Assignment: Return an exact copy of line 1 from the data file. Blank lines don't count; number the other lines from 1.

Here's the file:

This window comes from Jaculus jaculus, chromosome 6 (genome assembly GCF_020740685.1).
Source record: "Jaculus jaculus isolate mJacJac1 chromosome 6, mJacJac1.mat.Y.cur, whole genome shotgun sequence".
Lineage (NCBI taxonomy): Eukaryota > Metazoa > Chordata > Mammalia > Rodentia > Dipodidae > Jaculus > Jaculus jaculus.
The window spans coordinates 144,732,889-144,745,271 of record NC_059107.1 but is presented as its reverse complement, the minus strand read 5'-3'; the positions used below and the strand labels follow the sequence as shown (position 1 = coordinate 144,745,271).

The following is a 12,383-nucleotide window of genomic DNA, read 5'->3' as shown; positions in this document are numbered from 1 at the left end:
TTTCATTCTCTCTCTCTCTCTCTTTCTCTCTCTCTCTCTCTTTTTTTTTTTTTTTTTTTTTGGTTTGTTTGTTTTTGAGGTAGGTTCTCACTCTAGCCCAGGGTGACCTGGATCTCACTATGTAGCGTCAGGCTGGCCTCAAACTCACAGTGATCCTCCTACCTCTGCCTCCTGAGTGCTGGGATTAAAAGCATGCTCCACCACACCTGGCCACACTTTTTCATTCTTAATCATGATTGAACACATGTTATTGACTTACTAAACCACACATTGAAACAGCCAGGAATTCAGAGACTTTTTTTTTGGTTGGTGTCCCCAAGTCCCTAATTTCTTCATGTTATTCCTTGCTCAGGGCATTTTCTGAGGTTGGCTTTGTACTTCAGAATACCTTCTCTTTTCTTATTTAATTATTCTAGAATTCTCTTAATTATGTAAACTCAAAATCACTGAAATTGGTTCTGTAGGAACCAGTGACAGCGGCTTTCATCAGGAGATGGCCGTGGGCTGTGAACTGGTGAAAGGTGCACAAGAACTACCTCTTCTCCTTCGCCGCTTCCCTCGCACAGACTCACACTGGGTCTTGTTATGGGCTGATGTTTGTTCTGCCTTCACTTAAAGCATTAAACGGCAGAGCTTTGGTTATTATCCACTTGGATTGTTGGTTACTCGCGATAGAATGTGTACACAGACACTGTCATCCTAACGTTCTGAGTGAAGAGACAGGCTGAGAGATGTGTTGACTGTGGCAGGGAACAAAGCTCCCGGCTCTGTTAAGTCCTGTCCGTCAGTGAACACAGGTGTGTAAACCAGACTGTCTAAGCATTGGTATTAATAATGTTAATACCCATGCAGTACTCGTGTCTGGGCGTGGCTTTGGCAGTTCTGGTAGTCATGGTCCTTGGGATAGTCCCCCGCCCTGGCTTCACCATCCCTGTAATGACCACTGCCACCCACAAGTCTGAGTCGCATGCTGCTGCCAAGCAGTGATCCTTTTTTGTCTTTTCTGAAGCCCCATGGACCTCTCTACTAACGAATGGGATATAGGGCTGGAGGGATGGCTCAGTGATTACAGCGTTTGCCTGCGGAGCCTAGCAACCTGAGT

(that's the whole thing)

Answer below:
This window comes from Jaculus jaculus, chromosome 6 (genome assembly GCF_020740685.1).